Nov 05, 2012
Table of contents:
Foursquare has had a meteoric rise over the last couple of years moving from the latest hot mobile app to a genuine contender to grow in to the next Google. Of course, in hindsight, everything is completely obvious, and so the success of Foursquare doesn’t seem to be surprise anymore. But not so long ago, Foursquare was just one of many competing startups in a hotly contested, crowded marketplace.
What did Foursquare do right, and what can we learn from their strategy?
Here are the 3 important lessons I believe you can take away from Foursquare’s success to implement into your startup company.
Haha, ok, so the first lesson is going to be pretty hard to learn from.
I think one of the greatest lessons to learn from Foursquare is that they found something that people REALLY care about. Finding something that people care about is incredibly hard.
Anyone can have an idea for an app or a company, but it is extremely rare to find something that really hits the spot. With the saturation of location, photos and social networking applications, you really need to find a unique opportunity and a valuable reason for people to actually care about your product.
As I talked about in A solution to lack of traction, there are more mobile applications than the market can handle, and there will only every be so many winners. If your application is going to be in the top 3 - 5 applications a user frequents everyday, you need to make something very special.
The competition is also extremely heated as more and more people have entered the industry because of the success of others.
I think the best thing you can do to stumble upon something that really hits the spot is to launch small and keep trying different things within a small group of people. Everyone wants to be featured on TechCrunch, but really, being written about by a media outlet is not going to make or break your success.
You’ll know when you find something that hits the spot when you stumble on a powerful Viral Coefficient. However, until you do, keep things small, spend no money, and continue to test and iterate amongst your group of friends.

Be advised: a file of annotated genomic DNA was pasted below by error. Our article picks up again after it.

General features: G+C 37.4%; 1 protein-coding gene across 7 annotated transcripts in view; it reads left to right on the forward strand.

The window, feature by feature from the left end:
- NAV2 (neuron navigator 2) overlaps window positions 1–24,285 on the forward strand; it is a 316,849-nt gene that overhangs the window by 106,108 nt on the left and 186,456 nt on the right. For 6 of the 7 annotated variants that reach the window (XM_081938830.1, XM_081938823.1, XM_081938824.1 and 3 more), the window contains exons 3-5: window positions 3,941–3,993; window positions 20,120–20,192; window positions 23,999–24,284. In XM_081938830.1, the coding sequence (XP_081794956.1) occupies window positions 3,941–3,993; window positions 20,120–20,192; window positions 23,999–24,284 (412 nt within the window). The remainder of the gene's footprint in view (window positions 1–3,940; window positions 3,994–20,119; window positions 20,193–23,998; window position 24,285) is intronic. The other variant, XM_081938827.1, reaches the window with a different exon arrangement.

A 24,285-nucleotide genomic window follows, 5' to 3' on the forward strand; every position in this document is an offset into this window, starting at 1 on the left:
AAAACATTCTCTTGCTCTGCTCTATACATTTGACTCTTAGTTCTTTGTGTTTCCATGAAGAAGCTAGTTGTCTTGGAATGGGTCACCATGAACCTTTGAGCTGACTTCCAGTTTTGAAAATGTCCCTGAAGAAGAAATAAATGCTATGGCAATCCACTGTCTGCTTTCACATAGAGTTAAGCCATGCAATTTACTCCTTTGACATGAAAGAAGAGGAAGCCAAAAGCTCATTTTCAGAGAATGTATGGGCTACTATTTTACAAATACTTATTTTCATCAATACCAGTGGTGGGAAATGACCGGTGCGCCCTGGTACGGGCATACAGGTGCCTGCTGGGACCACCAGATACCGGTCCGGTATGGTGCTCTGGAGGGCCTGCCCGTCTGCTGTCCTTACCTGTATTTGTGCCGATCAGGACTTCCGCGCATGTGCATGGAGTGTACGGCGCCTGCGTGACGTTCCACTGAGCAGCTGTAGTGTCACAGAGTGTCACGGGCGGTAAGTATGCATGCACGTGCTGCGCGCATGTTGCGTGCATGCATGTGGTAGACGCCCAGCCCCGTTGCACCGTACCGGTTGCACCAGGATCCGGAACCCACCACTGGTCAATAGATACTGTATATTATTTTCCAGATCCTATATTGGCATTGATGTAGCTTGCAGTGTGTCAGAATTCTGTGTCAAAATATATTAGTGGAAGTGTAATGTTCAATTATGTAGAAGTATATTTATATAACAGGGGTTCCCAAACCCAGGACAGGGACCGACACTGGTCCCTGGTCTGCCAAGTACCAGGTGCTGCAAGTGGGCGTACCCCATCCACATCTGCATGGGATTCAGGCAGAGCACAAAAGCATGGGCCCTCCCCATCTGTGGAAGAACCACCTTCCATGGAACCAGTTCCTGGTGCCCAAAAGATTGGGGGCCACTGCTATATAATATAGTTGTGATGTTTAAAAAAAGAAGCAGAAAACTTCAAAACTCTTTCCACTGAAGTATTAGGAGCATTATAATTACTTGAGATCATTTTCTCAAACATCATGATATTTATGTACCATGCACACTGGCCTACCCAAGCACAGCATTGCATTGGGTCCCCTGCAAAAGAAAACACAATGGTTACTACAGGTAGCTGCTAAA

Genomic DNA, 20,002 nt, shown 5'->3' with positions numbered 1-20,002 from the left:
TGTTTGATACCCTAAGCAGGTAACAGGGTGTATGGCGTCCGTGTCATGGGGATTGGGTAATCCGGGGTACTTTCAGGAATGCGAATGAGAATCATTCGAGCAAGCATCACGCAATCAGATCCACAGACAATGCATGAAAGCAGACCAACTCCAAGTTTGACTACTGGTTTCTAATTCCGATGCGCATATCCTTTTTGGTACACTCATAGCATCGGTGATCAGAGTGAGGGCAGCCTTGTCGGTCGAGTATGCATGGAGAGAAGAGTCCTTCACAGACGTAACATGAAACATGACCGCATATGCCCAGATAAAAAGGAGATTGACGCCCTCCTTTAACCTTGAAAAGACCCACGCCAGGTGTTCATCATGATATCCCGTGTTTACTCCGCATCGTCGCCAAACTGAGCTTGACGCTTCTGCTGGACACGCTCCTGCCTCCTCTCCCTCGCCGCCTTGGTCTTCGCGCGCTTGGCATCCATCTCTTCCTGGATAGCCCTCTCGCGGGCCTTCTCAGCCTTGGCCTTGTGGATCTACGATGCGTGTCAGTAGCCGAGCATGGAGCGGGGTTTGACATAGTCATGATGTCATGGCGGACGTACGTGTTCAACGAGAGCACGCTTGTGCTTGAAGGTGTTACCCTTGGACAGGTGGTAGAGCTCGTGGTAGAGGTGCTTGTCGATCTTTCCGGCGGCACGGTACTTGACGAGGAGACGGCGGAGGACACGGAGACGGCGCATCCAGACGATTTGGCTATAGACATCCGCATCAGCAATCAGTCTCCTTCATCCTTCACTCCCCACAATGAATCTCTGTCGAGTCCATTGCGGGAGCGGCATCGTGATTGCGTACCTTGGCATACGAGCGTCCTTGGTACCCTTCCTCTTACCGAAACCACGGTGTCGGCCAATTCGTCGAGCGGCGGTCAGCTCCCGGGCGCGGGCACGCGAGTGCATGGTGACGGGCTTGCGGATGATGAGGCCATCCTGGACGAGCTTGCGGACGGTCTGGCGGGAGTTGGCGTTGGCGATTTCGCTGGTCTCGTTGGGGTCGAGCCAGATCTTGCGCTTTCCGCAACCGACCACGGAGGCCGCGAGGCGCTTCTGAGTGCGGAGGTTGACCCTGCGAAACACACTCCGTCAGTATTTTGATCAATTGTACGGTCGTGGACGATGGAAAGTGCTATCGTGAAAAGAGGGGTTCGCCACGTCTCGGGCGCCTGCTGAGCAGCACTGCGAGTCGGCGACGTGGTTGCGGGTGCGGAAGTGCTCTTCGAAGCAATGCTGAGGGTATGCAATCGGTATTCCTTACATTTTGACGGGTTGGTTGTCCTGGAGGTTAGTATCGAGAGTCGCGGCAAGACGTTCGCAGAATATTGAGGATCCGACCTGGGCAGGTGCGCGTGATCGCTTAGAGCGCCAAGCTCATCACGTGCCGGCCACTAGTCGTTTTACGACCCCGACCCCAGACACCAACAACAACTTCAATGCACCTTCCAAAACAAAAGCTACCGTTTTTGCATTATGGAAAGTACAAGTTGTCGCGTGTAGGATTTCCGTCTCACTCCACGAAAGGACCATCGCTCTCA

I think another very important reason to Foursquare’s success was how long they have held off from really turning on the business model.
Now of course, not everyone has the luxury of time. Foursquare has been funded for many years, and have not been under pressure to generate revenue prematurely.
When Foursquare did decide to start start looking at a business model, they already have much of what they needed already in place. Foursquare already had checkin data from millions of users and they had already built out the Merchant tools that were already being used. Foursquare can now start showing the value from the billions of checkins they have collected over the last couple of years.
I think it is a shame when startups start clutching at straws for a business model. As I wrote about in Avoiding the “Brand partnership” trap, a lot of startups try to emulate the success of Foursquare by copying their business model, but changing it slightly to try and fit their product.
Just because a business model works for one product, does not mean it will work for your slightly resegmented product.
Also, let’s be honest, any kind of business model in the early days of a product like a location app, social network or photo application is a huge turn off.
If you are feeling the pressure to find a business model, hit targets and turn into a profitable business, perhaps you shouldn’t of taken that investor money. Instead you could of continued with the product as a project, allowing yourself the time, room and opportunity to find something that really works.
And finally, arguably Foursquare’s biggest success has been their ability to turn their product into a utility. Foursquare is now a huge resource for local information. If you go to Foursquare.com you will see how Foursquare has transformed into a search engine for local data. This is obviously a huge opportunity even if Foursquare only emulates the Google Adwords business model, although Foursquare seems to have an even bigger opportunity than what Google has achieved through the power of local and connecting the gap between online, mobile and physical locations.
A while ago I wrote about the importance of Moving your product from a fad to a utility. I believe the really big, next generation of companies will need to make this transition in order to stay relevant to it’s users for the long term.